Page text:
I don't know whether the government of Iran is working actively to produce a nuclear bomb, or not. Given some of the threats that have been issued against their country, it wouldn't surprise me if it was. Obviously, Iran should be monitored closely. But my point is, these periodic bursts of war fever appear to rise from something other than evidence. It's as though the thrill of war is a kind of fix that certain elements of the government and the media just have to have now and then. That's what worries me and causes me to think we need better programs of detoxification than we've had lately.
Once More Omissions
September 25, 2009
David Brooks this morning delivered an all-out demand for a bigger and longer occupation of Afghanistan. It is essential, he says, in the struggle against Islamic extremism.
As Glenn Greenwald points out convincingly in Salon.com, Brook's column today is reminiscent of the pieces he wrote for the Weekly Standard in the first part of 2003. In fact, it's not only reminiscent, the argument today is almost identical to the main points Brooks was making about Iraq six and a half years ago. Those assertions turned out to be both vile and invalid.
Brooks claims to be in agreement with most people who are knowledgeable about Afghanistan. It's only those who don't know much about the country who are opposing a larger occupation. You can take that position for what it's worth, but I'll just remind you that you can always find experts to support your theses, and you, especially, can find experts on war who favor bigger wars. He contends, of course, that more American soldiers in Iraq will result in less killing of the wrong people. But whether they're the right or the wrong people, slaughtered human beings generate intense feelings.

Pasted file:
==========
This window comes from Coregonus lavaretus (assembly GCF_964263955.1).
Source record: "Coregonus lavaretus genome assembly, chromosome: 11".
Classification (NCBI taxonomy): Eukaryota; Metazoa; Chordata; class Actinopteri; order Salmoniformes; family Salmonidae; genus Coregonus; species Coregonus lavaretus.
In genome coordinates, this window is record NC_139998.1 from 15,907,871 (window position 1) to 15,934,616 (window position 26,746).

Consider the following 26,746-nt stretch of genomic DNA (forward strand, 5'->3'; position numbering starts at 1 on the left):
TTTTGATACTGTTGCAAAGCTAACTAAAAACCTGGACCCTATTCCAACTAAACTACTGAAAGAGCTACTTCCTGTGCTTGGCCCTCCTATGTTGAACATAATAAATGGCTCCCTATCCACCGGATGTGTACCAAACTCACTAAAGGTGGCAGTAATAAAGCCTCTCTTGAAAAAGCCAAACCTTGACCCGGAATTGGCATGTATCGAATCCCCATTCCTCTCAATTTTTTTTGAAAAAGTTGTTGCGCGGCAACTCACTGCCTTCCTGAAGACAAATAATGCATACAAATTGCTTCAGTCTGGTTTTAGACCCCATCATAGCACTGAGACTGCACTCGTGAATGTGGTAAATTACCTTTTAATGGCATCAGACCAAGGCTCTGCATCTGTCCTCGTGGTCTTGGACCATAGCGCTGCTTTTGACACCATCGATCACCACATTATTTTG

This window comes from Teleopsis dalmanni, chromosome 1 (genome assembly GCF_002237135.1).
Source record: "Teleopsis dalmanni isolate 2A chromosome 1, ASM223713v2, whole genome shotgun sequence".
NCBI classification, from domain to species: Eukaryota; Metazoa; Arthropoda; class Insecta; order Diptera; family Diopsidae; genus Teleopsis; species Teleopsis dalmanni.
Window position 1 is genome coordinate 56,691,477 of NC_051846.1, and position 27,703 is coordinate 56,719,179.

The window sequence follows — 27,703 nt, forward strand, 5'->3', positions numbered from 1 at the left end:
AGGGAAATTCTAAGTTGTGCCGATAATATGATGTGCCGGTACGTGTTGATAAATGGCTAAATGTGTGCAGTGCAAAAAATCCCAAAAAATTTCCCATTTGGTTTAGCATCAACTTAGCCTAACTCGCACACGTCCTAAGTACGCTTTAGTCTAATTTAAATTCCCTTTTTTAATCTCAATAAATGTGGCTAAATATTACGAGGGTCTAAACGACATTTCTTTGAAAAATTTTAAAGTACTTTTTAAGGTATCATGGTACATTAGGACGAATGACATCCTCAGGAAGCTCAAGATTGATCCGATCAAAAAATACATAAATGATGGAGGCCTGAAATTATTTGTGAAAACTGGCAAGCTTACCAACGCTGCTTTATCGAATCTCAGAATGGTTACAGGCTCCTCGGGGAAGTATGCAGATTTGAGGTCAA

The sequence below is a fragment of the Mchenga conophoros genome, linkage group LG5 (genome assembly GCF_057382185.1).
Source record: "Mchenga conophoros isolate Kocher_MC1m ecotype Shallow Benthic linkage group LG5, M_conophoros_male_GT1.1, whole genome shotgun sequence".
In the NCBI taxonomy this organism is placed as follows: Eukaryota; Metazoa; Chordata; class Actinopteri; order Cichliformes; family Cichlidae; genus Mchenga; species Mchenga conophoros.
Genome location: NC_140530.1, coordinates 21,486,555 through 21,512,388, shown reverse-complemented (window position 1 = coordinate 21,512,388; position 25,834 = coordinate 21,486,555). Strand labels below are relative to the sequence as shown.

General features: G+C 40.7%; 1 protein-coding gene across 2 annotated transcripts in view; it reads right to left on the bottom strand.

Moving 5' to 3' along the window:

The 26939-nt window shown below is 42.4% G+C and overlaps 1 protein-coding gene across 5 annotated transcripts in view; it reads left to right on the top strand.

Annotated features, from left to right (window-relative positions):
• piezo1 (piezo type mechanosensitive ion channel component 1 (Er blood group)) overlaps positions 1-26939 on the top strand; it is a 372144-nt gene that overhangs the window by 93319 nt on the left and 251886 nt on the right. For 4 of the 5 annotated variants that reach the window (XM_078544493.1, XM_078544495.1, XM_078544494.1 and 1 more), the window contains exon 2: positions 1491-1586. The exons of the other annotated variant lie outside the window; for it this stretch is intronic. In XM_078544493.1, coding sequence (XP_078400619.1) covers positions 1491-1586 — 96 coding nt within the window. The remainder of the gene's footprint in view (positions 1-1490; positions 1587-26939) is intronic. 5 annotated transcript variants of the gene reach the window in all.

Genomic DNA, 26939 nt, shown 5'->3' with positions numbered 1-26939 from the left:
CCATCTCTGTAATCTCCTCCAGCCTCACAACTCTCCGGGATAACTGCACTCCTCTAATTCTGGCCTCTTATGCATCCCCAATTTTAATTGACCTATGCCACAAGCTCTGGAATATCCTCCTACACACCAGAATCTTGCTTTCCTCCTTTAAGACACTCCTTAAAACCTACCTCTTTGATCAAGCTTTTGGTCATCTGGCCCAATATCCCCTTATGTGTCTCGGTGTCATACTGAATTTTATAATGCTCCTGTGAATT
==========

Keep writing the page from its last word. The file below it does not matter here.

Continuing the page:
The feature of Brooks's position that troubles me most is his refusal to examine the reasons why there is now armed conflict between the United States and so-called Islamic extremism. Would it now exist had the United States not sent military forces into Islamic countries in the 1990s?
People who now favor military action against Islamic groups like to cite behavior which we consider abominable. But they never ask whether killing people is the best way to discourage oppressive treatment of women, restriction of freedom of speech, or vicious penal codes. There's quite a bit of evidence that bombs are less than effective implements for getting people to change their social attitudes. But, pundits like Brooks almost never say anything about that.
They hammer the point that we must kill people in Afghanistan to make sure that people in Afghanistan won't come here to kill us. But they never acknowledge the possibility that the desire of Afghanistanis to strike at Americans may come from the actuality of Americans striking at them.
It's Brooks's refusal to address these two simple points -- that bombs seldom make converts, and that violence begets violence -- which causes me to be suspicious of his standing as a wizard of war. Is that unreasonable?
September 22, 2009
Serendipity is sometimes real.
On our way towards Florida three weeks ago, we stopped for gas in Hazelton, Pennsylvania. After we filled up we noticed liquid dribbling steadily from underneath the car -- a gas line leak. It took three hours at a nearby garage to get it fixed.
There's not a lot to do in Hazelton in the middle of the day. So we walked two blocks from the garage to a Dollar Tree store and browsed their inventory. I came away with -- among other things -- a copy of Taking on the System by Marcos Moulitsas Zuniga, better known as Kos, of the Daily Kos. It's an engaging and readable book.
What's the chance of getting a recently published, serious book on politics for a dollar in Hazleton, Pennsylvania? But, there it was.